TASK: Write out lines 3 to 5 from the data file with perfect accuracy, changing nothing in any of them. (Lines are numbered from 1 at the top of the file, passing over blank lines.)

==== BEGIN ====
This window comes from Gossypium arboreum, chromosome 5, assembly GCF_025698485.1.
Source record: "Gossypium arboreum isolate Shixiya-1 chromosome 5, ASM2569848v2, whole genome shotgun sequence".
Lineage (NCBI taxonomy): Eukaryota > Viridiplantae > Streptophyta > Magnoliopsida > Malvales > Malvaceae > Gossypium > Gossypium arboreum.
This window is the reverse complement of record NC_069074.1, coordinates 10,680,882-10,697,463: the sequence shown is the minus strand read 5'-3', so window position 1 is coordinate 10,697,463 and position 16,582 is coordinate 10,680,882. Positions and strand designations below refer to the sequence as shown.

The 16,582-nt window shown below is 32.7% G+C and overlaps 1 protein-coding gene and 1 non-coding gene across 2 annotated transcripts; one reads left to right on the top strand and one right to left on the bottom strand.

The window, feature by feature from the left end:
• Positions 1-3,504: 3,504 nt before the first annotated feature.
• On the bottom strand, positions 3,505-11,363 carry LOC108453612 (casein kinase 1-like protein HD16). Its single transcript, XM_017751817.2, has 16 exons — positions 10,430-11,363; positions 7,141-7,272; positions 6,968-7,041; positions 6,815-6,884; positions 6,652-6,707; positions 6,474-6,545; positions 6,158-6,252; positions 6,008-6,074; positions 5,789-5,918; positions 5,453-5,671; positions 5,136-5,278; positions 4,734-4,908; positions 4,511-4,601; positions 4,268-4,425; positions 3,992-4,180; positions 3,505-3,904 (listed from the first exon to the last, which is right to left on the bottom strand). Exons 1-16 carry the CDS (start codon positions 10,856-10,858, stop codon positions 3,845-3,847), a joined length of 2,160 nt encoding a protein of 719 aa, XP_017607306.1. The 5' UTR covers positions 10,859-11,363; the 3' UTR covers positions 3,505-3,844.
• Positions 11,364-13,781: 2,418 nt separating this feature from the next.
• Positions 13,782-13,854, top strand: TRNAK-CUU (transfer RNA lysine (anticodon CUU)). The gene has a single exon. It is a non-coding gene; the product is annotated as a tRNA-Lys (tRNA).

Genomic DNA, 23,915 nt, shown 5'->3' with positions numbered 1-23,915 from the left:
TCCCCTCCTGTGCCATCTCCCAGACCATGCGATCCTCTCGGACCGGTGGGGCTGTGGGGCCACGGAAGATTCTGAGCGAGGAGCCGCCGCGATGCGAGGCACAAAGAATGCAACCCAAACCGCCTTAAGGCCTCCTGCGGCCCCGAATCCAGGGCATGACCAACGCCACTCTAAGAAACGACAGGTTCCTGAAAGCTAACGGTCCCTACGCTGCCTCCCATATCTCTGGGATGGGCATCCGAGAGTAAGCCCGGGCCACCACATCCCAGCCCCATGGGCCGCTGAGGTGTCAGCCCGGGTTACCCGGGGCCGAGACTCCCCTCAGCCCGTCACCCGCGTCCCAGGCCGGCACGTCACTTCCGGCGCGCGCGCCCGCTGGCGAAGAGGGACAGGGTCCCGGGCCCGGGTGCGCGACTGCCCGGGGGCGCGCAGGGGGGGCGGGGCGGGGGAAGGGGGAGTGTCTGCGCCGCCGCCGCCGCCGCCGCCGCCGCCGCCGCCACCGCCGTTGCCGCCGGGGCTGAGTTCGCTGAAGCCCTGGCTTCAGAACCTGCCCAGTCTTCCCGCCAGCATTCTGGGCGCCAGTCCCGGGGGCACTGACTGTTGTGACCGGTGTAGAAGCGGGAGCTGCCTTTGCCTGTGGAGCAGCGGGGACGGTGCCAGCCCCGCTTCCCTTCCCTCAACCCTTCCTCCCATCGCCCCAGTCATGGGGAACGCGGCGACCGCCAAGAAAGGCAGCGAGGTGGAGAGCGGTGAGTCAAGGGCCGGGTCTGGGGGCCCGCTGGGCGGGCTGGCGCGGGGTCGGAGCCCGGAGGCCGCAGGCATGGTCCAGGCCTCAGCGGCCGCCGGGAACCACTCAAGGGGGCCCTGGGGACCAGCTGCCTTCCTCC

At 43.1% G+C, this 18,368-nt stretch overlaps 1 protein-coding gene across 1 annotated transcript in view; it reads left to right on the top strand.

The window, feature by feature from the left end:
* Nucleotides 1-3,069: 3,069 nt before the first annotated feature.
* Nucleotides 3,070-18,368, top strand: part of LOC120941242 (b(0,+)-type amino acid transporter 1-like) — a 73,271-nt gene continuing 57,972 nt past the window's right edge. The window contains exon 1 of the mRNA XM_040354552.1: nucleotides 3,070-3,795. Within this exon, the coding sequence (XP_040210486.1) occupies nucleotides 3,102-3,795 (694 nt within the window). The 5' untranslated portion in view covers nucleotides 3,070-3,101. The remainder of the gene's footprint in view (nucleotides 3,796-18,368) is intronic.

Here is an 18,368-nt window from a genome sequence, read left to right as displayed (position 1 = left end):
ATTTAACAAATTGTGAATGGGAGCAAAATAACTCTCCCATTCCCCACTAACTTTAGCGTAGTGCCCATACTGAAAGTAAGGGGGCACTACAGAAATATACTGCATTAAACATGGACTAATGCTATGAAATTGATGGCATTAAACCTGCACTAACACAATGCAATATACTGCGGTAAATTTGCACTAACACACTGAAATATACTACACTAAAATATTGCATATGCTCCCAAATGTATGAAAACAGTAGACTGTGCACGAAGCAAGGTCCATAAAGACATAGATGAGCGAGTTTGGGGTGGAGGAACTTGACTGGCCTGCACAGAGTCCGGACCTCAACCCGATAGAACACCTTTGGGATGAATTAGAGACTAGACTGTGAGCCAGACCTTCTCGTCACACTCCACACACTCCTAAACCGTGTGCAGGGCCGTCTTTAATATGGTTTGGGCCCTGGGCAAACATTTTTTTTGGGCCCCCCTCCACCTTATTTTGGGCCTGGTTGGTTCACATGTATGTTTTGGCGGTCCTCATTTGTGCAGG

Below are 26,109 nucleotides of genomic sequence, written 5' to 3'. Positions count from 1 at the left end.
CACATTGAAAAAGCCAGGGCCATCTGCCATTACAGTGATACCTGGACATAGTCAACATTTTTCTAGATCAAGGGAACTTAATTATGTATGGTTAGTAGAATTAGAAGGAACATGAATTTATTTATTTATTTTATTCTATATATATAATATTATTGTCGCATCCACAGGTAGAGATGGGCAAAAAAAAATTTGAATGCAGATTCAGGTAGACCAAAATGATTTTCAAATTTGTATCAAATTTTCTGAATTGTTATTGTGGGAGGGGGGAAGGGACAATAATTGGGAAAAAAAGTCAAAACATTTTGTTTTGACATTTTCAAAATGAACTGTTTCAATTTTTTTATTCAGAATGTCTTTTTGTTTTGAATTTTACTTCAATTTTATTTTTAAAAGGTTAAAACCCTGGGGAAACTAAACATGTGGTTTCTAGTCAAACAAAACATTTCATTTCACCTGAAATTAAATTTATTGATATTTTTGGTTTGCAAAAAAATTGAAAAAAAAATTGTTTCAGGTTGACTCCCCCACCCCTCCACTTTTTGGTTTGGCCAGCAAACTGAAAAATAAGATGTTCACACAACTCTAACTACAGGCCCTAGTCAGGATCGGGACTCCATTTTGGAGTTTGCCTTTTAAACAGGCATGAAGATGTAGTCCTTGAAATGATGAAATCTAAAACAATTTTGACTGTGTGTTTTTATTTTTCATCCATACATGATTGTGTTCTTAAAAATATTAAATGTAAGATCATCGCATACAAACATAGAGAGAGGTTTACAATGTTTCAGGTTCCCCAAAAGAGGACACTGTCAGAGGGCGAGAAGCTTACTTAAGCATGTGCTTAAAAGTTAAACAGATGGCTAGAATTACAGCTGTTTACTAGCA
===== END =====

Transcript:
Lineage (NCBI taxonomy): Eukaryota > Viridiplantae > Streptophyta > Magnoliopsida > Malvales > Malvaceae > Gossypium > Gossypium arboreum.
This window is the reverse complement of record NC_069074.1, coordinates 10,680,882-10,697,463: the sequence shown is the minus strand read 5'-3', so window position 1 is coordinate 10,697,463 and position 16,582 is coordinate 10,680,882. Positions and strand designations below refer to the sequence as shown.

The 16,582-nt window shown below is 32.7% G+C and overlaps 1 protein-coding gene and 1 non-coding gene across 2 annotated transcripts; one reads left to right on the top strand and one right to left on the bottom strand.